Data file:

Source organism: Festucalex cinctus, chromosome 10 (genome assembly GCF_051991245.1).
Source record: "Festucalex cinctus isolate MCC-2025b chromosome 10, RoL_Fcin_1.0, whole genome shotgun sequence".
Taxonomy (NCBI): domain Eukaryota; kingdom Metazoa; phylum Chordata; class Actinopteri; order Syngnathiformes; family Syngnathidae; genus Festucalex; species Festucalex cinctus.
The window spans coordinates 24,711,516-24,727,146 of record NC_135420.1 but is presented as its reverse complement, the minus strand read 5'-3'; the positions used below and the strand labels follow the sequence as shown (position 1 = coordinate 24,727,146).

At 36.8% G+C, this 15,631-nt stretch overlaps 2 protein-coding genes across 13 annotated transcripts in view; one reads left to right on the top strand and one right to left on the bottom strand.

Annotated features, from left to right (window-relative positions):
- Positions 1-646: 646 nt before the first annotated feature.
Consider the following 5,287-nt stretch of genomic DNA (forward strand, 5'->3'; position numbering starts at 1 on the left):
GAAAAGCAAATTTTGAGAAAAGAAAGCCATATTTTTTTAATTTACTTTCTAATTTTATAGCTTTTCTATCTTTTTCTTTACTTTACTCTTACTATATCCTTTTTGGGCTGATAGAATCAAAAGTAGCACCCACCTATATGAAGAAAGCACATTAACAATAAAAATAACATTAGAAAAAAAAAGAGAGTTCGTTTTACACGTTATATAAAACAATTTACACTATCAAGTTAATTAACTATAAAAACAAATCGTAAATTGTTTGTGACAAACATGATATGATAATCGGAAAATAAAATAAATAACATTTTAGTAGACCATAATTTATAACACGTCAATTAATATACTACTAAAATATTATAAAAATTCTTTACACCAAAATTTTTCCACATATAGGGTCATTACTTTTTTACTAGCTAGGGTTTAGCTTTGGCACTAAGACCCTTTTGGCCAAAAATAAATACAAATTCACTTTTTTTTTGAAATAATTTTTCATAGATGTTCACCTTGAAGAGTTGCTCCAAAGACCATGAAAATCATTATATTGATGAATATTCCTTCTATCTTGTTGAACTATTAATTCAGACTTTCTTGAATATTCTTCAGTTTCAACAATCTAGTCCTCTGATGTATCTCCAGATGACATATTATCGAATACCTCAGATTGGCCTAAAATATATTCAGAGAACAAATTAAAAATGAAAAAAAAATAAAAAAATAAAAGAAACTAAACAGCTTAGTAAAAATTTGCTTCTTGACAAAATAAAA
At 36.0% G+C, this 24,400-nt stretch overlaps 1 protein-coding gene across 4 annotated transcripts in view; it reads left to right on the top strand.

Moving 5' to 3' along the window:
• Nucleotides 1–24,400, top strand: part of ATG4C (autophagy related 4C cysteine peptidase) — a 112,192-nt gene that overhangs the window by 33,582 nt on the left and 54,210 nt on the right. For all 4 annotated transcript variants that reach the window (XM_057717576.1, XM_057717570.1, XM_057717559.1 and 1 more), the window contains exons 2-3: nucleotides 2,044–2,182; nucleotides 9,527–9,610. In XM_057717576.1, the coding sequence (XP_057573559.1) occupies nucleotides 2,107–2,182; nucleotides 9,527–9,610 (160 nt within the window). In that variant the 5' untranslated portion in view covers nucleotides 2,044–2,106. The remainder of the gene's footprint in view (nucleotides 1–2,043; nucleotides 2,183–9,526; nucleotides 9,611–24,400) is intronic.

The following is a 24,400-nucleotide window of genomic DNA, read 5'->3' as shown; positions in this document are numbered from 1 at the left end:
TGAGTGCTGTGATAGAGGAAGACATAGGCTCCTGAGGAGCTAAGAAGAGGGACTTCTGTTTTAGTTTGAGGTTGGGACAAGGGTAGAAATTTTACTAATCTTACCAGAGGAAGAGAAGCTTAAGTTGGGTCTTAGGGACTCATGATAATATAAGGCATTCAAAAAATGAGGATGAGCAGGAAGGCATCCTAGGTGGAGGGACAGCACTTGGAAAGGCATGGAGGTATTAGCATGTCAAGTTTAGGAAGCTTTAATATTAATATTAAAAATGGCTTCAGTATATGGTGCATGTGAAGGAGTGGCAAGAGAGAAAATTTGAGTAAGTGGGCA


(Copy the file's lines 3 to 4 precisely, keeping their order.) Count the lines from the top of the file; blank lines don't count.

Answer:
Taxonomy (NCBI): domain Eukaryota; kingdom Metazoa; phylum Chordata; class Actinopteri; order Syngnathiformes; family Syngnathidae; genus Festucalex; species Festucalex cinctus.
The window spans coordinates 24,711,516-24,727,146 of record NC_135420.1 but is presented as its reverse complement, the minus strand read 5'-3'; the positions used below and the strand labels follow the sequence as shown (position 1 = coordinate 24,727,146).